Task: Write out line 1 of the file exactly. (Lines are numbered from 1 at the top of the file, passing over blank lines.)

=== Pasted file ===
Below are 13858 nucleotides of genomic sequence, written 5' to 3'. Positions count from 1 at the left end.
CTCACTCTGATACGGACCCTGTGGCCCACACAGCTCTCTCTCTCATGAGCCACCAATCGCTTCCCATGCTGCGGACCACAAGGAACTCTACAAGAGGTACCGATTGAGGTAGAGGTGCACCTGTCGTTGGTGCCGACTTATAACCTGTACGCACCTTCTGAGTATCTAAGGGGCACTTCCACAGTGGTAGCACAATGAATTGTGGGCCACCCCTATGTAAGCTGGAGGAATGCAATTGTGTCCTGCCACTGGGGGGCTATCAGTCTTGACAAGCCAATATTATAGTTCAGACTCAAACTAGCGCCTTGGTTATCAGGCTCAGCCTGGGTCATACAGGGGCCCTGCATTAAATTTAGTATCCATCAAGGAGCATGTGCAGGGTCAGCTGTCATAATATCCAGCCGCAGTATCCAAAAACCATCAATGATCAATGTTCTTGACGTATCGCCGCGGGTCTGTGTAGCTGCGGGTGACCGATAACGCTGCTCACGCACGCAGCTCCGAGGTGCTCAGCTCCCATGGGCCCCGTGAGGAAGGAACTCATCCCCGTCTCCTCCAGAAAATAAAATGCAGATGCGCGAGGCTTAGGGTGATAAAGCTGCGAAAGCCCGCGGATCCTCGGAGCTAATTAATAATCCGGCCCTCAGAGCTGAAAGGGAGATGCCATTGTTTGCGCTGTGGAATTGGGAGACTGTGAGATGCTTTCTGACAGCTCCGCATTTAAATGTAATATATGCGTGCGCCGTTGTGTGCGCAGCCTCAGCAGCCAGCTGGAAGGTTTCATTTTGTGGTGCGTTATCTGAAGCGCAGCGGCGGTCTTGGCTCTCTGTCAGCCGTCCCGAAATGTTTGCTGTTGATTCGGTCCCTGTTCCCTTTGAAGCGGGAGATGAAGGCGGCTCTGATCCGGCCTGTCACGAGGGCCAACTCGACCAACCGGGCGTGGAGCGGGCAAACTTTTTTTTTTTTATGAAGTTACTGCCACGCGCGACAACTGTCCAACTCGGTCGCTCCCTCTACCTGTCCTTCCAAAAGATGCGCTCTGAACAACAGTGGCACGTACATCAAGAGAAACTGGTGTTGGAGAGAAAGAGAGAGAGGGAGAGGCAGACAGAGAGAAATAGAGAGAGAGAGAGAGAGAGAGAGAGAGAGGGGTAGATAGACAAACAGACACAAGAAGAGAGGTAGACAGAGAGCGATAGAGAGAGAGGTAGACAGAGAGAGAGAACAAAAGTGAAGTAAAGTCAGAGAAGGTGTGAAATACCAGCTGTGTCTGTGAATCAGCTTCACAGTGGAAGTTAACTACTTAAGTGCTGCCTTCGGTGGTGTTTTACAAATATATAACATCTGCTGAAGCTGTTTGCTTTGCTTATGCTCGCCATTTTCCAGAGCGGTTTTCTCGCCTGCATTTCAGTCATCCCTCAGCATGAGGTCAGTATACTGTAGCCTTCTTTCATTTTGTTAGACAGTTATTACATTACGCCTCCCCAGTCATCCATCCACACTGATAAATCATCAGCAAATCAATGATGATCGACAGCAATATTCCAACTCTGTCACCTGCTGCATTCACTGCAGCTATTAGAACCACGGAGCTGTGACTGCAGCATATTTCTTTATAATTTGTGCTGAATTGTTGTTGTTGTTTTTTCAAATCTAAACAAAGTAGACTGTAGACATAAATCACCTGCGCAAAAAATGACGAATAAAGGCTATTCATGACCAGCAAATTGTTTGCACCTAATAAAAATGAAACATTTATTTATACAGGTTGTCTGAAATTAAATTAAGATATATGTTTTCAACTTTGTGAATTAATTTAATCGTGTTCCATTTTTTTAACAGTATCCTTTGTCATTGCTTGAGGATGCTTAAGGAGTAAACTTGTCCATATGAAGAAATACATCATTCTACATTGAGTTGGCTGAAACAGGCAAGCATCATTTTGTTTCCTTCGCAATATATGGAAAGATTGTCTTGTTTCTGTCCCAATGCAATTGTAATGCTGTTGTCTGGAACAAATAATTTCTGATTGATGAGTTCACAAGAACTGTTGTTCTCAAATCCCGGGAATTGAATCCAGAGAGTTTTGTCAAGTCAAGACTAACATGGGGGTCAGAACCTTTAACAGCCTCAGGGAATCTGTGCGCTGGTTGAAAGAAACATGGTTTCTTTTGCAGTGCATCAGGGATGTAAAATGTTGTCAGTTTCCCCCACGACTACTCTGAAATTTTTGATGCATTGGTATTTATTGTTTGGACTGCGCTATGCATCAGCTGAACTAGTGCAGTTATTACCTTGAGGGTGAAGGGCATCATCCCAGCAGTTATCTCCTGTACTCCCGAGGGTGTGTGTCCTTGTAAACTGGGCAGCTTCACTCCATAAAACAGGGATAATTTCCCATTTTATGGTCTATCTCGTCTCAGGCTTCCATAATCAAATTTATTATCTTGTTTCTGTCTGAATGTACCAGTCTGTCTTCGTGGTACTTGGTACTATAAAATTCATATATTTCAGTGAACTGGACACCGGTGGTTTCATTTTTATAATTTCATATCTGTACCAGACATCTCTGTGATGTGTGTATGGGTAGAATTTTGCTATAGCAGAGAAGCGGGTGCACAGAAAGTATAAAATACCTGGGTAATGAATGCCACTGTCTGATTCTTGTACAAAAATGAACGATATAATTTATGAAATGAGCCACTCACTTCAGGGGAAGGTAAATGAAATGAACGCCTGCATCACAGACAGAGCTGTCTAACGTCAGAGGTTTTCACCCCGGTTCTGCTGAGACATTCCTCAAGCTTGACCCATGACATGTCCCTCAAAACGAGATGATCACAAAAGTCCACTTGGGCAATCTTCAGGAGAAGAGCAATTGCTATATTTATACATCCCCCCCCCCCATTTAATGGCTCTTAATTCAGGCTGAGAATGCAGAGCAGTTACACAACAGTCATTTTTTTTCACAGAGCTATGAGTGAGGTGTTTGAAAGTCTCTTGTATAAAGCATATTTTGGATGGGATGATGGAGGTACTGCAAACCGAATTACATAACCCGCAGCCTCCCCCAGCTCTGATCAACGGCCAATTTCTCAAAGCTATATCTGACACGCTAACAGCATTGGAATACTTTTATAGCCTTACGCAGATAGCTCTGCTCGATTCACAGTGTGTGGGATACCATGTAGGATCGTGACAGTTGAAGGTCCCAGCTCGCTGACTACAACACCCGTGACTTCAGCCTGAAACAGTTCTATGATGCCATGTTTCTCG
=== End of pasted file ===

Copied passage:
Below are 13858 nucleotides of genomic sequence, written 5' to 3'. Positions count from 1 at the left end.